Paris becomes a ghost town as coronavirus cases rise

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The usual groups of pedestrians where no where to be seen. (AN photo by Randa Takieddine)
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The usual groups of pedestrians where no where to be seen. (AN photo by Randa Takieddine)
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The usual groups of pedestrians where no where to be seen. (AN photo by Randa Takieddine)
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The usual groups of pedestrians where no where to be seen. (AN photo by Randa Takieddine)
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The usual groups of pedestrians where no where to be seen. (AN photo by Randa Takieddine)
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The usual groups of pedestrians where no where to be seen. (AN photo by Randa Takieddine)
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The usual groups of pedestrians where no where to be seen. (AN photo by Randa Takieddine)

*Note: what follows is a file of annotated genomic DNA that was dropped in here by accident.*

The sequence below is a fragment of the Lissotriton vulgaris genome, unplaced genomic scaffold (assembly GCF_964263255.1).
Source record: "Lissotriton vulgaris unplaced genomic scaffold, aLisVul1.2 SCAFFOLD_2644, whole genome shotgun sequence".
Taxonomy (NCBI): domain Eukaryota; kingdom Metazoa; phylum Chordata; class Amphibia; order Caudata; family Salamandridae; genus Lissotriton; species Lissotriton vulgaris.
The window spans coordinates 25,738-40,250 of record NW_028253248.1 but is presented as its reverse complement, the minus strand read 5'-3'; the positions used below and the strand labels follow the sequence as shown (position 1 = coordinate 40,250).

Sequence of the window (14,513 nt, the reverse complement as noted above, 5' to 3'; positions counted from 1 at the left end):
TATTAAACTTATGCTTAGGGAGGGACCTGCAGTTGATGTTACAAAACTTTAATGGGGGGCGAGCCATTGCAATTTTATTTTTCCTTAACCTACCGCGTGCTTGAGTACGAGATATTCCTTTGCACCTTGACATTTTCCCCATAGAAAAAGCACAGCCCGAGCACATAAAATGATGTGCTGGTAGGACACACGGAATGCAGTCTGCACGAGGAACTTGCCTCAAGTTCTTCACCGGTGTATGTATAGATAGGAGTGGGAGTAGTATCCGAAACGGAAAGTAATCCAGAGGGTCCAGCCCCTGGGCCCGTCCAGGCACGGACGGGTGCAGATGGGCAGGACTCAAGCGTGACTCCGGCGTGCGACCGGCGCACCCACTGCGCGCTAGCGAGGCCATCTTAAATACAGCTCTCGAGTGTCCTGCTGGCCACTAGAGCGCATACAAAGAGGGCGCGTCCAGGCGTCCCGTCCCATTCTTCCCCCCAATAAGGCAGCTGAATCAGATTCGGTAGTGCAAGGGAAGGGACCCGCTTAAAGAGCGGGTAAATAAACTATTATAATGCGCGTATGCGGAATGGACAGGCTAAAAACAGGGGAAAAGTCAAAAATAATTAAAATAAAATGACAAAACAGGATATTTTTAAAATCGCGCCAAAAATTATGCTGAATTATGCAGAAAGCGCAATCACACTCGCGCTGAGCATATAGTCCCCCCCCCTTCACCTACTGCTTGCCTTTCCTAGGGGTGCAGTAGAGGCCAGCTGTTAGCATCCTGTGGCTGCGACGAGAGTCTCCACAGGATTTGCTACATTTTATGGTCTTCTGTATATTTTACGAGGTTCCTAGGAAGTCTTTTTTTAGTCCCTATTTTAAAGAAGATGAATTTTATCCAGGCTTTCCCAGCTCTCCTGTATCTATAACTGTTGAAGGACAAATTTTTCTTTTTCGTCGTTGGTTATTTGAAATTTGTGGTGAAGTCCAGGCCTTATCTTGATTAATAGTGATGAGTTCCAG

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The usual groups of pedestrians where no where to be seen. (AN photo by Randa Takieddine)
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Updated 19 March 2020

Paris becomes a ghost town as coronavirus cases rise

  • Under lockdown, only the cars of some professionals, police, and diplomats are seen in the streets

PARIS: After French President Emmanuel Macron tightened measures aimed at combating the coronavirus and imposed restrictions on the movement of the population, Paris has become a ghost town.

The usual groups of pedestrians, fearing the large fines they might face, are nowhere to be seen. Only the cars of some professionals, the police, and diplomats are seen in the streets. As for public transport, the situation is similar. Buses are almost empty with the exception of a small number of passengers, many of whom are wearing masks.

Arab News wanted to know how Arab diplomatic missions were functioning under such unusual circumstances and was able to interview three Arab ambassadors: The representative of the Arab League, Ambassador Boutros Assaker, the Ambassador of Egypt Ehab Badawi, and the Ambassador of the UAE Ali Abdullah Al-Ahmed.

“The Arab League’s offices are closed in accordance with the recommendations of the French president but we still have the change-over of employees to control. As for me, I am working from home,” Assaker said.

Badawi said that his embassy is closed temporarily and that everyone is working from home. Regarding Egyptians wishing to return home, he told us that there would be a final flight leaving on Wednesday. After that, all Egyptian airports will be closed from Thursday until March 31.